Intellectual Freedom: Supporting the Right to Support the Unsupportable

If somebody wears a shirt with a racially offensive graphic or slogan on it, is it anti-free speech to ridicule him or her for it? Or, if an authority attempts to forcibly remove the shirt, is it pro-racism to support the person’s right to wear the shirt? For many libertarians, “freedom” is a principle that holds intrinsic value, similar to how “equality” or “diversity” is treated by the modern left. However, what is it that makes freedom reasonable political bedrock?

Fundamentally, politics strives to find structures that are sustainably the most conducive to well-being for as many of a society’s inhabitants as possible. Freedom of expression is an often misunderstood, but indispensable element of any society. For this reason, it will be the focus of this article, and will be used to illustrate the underlying logic behind all freedoms and their importance. So, what are the positive consequences of freedom? Including, specifically, freedom of expression?

The common reason given in support of freedom of expression is just that: freedom. However, for many people, the ultimate goal of eliminating intolerance and falsehoods is of higher importance. Furthermore, another subset of these people finds freedom of expression to be at direct odds with this goal. Surely, if one wishes to eliminate any given opinion from a society, and one’s wish is credible – the opinion in question being truly despicable – then the root that needs to be pulled from the equation is their right to say it in the first place. That has to be the most efficient way of doing things, right? Putting a large swath of other issues this sentiment has aside, and the goal being assumed to be even possible, the supposed conflict between free speech and anti-X opinion is a complete myth. In fact, the desire to eliminate views one disagrees with is the most compelling reason to support the right for those views to be shared.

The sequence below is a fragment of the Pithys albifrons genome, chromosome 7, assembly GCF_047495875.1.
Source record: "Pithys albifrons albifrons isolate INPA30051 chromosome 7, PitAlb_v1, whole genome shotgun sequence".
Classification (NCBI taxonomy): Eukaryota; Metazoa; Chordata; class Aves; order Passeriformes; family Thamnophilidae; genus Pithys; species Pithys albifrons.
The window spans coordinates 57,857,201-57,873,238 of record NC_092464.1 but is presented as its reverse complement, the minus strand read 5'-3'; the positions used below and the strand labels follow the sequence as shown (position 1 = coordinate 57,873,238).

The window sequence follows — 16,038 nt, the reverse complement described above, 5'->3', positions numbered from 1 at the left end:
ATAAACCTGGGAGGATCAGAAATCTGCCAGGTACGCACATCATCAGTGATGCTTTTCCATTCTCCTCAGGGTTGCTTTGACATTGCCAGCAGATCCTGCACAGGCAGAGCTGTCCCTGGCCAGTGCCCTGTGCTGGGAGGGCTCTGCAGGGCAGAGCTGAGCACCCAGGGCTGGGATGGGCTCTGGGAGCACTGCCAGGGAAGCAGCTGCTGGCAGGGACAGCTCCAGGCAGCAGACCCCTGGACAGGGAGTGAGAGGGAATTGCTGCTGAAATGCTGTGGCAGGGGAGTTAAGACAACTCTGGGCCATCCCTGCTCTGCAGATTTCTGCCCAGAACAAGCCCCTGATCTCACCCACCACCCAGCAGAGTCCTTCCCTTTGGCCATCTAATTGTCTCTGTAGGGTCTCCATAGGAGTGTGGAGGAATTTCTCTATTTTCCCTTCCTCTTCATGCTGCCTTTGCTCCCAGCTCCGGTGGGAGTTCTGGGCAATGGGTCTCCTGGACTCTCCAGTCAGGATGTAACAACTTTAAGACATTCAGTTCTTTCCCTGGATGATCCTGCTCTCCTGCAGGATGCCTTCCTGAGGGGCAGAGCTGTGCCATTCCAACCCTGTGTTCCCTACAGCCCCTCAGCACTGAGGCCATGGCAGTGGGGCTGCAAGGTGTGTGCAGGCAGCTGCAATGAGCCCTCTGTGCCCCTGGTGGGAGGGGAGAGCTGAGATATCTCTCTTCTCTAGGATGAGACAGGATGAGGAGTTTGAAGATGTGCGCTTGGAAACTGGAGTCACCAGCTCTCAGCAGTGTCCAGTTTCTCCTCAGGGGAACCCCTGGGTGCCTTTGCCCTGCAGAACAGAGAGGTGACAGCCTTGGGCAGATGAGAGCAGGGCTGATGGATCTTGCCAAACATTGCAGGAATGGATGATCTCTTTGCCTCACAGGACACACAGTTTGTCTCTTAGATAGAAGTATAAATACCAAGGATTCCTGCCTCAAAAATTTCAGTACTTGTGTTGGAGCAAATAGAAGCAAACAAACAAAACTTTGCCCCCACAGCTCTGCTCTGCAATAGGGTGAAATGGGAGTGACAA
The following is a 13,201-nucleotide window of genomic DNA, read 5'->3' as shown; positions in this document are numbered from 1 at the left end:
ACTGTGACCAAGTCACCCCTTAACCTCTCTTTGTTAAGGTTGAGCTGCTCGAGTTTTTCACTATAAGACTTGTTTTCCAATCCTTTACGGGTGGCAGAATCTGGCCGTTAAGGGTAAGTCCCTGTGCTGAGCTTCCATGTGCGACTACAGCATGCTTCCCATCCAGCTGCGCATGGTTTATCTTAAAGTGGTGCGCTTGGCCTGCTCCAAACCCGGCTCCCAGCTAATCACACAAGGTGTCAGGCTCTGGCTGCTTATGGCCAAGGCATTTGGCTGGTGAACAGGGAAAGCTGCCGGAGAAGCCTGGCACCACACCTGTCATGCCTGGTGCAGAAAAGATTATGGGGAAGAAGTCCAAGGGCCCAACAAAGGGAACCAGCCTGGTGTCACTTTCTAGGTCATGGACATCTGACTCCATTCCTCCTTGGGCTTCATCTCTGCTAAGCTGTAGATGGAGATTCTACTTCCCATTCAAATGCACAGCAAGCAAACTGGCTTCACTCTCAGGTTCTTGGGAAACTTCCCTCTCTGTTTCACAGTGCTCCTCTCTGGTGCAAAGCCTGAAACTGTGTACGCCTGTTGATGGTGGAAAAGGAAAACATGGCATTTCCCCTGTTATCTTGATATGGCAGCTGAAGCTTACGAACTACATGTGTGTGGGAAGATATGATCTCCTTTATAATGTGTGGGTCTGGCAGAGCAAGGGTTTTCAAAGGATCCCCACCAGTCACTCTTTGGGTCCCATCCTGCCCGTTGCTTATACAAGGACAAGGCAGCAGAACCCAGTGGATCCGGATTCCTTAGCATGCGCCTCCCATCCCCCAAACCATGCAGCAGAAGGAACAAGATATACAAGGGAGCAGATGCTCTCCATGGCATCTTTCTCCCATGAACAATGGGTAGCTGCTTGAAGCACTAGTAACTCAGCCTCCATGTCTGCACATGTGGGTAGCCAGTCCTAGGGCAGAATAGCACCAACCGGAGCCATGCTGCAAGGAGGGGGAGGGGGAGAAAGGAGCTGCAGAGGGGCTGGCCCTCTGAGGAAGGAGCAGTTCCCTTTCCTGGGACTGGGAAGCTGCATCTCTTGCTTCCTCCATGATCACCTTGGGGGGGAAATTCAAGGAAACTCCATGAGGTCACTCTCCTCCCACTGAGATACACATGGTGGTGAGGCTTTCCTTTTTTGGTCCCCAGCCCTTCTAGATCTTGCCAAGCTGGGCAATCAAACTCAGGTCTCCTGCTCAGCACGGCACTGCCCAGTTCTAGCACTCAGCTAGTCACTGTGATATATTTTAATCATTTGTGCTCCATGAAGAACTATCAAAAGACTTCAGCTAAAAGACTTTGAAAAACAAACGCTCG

The true benefit of intellectual freedom is not that no ideas are guaranteed to be killed, but that no ideas are even possible of being protected. Ideas are constantly and continuously accountable, none are safe from competition, and are thereby pushed forward by the same principles of selection that produced biological life on Earth. When censorship is used, there is one judge, and one judgement; bad ideas are proven bad and then they are jailed, good ideas are proven good and then they are crowned. In a world of constantly shifting levels of understanding new information, different circumstances, and different motivations, it is imperative that everything – even the most fundamental beliefs and opinions – always have the possibility to succeed and fail. It is for this reason that opinions one finds most offensive and false should be the opinions one most supports the right for others to have, so that it can be criticized, ridiculed, and fought until its death. Freedom of expression functions like a light switch, whereas censorship functions like a lantern. In a room of diverse gifts and dangers, ever changing in its architecture, the most effective way to both fight the rodents in the corners, and find the jewelry in the drawer, is to cast as much light on as much of the room as possible.

Only that which cannot stand on its own merits desires an authority’s intervention and suppression of competition, and that which can stand on its own merits would never trust an authority’s protection. Whether it is in the case of an idea, or a product, service, or institution, freedom is always the most efficient tool for finding the best, and losing the worst – something that we can surely all agree on as a valuable consequence.

* Lucas Stoten is a young philosophy and science enthusiast with a political leaning towards smaller governments and autarkical economies, for their practicality and theoretical moral superiority. He is specifically interested in finding rational bedrock and the fundamental logic behind beliefs and systems.

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